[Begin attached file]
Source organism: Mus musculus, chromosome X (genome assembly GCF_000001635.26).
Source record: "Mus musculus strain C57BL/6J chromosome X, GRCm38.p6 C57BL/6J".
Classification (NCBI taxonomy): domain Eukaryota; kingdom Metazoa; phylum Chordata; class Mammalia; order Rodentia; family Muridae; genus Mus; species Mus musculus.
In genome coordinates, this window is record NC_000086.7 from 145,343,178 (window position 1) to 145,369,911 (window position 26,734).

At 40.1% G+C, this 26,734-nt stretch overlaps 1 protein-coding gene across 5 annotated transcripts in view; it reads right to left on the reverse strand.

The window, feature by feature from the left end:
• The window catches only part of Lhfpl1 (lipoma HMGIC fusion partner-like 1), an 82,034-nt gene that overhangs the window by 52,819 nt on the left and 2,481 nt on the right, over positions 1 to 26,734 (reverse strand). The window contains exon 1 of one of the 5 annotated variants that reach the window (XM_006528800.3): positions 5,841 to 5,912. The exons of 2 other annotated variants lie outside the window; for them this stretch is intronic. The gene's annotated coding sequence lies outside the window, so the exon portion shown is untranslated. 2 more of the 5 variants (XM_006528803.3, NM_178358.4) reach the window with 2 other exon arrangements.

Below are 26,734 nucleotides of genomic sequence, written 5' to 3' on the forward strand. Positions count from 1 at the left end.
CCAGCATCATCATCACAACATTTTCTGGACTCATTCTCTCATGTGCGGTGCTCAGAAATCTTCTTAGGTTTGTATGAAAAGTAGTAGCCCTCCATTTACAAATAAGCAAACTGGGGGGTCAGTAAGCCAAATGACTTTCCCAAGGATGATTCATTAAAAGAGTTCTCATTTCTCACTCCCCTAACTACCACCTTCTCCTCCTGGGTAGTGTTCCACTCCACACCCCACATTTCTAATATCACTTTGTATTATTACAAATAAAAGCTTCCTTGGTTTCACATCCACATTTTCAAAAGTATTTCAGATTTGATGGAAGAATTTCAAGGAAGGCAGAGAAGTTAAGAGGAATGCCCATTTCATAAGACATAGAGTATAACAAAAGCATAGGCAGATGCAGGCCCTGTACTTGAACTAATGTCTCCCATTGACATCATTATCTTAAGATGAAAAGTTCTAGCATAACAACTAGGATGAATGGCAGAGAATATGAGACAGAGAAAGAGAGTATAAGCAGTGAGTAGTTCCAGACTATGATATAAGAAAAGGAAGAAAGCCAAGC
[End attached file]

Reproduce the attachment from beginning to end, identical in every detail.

Source organism: Mus musculus, chromosome X (genome assembly GCF_000001635.26).
Source record: "Mus musculus strain C57BL/6J chromosome X, GRCm38.p6 C57BL/6J".
Classification (NCBI taxonomy): domain Eukaryota; kingdom Metazoa; phylum Chordata; class Mammalia; order Rodentia; family Muridae; genus Mus; species Mus musculus.
In genome coordinates, this window is record NC_000086.7 from 145,343,178 (window position 1) to 145,369,911 (window position 26,734).

At 40.1% G+C, this 26,734-nt stretch overlaps 1 protein-coding gene across 5 annotated transcripts in view; it reads right to left on the reverse strand.

The window, feature by feature from the left end:
• The window catches only part of Lhfpl1 (lipoma HMGIC fusion partner-like 1), an 82,034-nt gene that overhangs the window by 52,819 nt on the left and 2,481 nt on the right, over positions 1 to 26,734 (reverse strand). The window contains exon 1 of one of the 5 annotated variants that reach the window (XM_006528800.3): positions 5,841 to 5,912. The exons of 2 other annotated variants lie outside the window; for them this stretch is intronic. The gene's annotated coding sequence lies outside the window, so the exon portion shown is untranslated. 2 more of the 5 variants (XM_006528803.3, NM_178358.4) reach the window with 2 other exon arrangements.

Below are 26,734 nucleotides of genomic sequence, written 5' to 3' on the forward strand. Positions count from 1 at the left end.
CCAGCATCATCATCACAACATTTTCTGGACTCATTCTCTCATGTGCGGTGCTCAGAAATCTTCTTAGGTTTGTATGAAAAGTAGTAGCCCTCCATTTACAAATAAGCAAACTGGGGGGTCAGTAAGCCAAATGACTTTCCCAAGGATGATTCATTAAAAGAGTTCTCATTTCTCACTCCCCTAACTACCACCTTCTCCTCCTGGGTAGTGTTCCACTCCACACCCCACATTTCTAATATCACTTTGTATTATTACAAATAAAAGCTTCCTTGGTTTCACATCCACATTTTCAAAAGTATTTCAGATTTGATGGAAGAATTTCAAGGAAGGCAGAGAAGTTAAGAGGAATGCCCATTTCATAAGACATAGAGTATAACAAAAGCATAGGCAGATGCAGGCCCTGTACTTGAACTAATGTCTCCCATTGACATCATTATCTTAAGATGAAAAGTTCTAGCATAACAACTAGGATGAATGGCAGAGAATATGAGACAGAGAAAGAGAGTATAAGCAGTGAGTAGTTCCAGACTATGATATAAGAAAAGGAAGAAAGCCAAGC